Brines work by breaking down some of the muscle tissue and helping the meat to draw in moisture. On large cuts like Faith's corned beef, this process can take several hours or days. But on small cuts, even a short brine while you prepare the rest of the meal will improve the flavor and tenderness of the meat! Take a look...
In the past few decades, pork has become a progressively more lean and even tender loin cuts can end up tasting dry and flavorless. This makes pork a particularly good candidate for brining!
1-Minute Video: How To Brine Pork Chops
We use a basic brine solution of 1/4 cup (4 tablespoons) salt to 1 quart (4 cups) of water. Lay the pork chops (or other thin cut) in a single layer in a shallow dish and then pour the brine over top. Let this sit for anywhere from 1/2 hour to 2 hours before cooking.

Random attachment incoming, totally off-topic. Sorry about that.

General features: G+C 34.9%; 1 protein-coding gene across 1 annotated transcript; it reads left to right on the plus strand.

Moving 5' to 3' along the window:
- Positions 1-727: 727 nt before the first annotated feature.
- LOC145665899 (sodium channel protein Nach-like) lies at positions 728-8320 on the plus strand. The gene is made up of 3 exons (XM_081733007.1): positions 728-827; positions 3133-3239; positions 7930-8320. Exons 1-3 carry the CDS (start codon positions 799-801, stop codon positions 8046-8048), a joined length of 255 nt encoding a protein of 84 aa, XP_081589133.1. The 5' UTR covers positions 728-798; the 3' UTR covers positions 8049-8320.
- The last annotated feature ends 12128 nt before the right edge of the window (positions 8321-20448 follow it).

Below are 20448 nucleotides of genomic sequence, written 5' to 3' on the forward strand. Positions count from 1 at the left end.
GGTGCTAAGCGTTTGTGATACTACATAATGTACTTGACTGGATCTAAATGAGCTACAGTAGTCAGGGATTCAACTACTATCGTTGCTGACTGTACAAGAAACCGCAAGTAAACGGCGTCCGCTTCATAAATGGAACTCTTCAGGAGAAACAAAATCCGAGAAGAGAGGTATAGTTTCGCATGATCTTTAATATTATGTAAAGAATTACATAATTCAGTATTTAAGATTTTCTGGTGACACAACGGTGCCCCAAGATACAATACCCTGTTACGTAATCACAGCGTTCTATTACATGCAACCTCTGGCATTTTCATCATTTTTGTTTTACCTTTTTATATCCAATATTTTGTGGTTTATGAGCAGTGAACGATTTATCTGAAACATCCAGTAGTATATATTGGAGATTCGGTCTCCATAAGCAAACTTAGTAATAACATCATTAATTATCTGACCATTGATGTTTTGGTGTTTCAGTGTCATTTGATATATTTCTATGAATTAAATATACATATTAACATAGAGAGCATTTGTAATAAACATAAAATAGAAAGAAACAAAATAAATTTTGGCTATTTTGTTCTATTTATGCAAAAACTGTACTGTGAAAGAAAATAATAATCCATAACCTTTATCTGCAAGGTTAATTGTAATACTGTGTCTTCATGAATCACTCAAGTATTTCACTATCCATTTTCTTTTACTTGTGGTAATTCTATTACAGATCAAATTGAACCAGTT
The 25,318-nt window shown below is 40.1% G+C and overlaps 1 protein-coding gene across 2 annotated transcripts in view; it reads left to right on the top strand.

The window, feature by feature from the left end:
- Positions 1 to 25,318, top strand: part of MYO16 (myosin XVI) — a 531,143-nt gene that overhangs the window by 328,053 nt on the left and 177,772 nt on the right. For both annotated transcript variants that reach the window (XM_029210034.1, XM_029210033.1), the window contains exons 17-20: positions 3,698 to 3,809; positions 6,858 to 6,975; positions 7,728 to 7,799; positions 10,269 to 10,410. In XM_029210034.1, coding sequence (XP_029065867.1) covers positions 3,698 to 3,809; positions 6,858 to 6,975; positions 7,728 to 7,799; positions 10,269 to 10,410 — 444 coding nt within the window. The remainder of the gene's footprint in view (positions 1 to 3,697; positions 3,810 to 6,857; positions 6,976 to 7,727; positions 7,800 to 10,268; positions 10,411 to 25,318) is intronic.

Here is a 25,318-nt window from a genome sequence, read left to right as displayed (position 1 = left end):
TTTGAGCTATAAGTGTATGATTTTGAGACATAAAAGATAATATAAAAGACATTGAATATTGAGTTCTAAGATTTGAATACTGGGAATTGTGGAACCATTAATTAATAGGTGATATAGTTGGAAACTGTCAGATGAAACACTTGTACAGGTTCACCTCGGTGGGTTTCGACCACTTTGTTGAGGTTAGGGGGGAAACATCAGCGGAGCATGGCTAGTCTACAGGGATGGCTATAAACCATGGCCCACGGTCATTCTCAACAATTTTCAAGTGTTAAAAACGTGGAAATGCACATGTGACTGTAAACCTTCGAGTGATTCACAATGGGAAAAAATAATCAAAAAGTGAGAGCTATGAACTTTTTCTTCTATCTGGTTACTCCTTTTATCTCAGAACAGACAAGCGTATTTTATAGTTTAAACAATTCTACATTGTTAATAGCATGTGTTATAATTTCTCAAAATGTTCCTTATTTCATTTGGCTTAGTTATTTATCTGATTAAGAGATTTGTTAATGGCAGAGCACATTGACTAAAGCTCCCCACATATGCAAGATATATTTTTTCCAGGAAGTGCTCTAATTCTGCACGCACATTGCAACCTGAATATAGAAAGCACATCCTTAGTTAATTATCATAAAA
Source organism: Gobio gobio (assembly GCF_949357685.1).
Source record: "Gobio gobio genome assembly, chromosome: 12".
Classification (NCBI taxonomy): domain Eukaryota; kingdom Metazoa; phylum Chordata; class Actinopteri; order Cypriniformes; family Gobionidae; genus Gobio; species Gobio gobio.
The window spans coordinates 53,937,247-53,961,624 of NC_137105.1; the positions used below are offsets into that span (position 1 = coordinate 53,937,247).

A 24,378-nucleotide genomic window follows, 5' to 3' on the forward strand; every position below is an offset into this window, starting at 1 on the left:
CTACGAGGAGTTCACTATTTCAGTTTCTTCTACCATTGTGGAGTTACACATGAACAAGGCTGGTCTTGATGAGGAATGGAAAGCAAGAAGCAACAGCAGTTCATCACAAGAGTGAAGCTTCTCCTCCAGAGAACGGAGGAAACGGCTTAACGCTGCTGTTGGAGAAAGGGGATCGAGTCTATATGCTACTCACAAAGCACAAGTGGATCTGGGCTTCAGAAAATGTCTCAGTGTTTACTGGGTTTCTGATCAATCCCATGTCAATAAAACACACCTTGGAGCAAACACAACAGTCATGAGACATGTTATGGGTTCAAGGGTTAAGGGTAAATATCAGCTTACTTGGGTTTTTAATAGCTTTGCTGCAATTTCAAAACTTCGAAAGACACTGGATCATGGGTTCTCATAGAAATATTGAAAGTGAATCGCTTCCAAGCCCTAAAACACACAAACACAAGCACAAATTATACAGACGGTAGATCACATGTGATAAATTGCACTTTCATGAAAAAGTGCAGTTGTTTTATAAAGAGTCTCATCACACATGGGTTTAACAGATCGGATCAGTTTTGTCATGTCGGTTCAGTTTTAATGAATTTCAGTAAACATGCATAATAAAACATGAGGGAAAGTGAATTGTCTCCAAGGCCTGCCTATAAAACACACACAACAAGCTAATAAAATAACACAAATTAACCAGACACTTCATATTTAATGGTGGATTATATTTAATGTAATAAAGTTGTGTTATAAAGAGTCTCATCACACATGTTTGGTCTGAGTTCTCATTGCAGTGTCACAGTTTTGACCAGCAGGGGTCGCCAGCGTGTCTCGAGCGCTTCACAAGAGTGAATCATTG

If we're feeling fancy, we like to throw other aromatics into the brine solution to infuse more flavor. We like any combination of lemon grass, star anise, black pepper corn, orange peels, and juniper berries with pork chops. If you have time, heating the brine solution and then letting it cool before pouring it over the meat helps to get more flavor from the spices.
Give it a try!
More Pork Chop Goodness
(Image credits: Emma Christensen)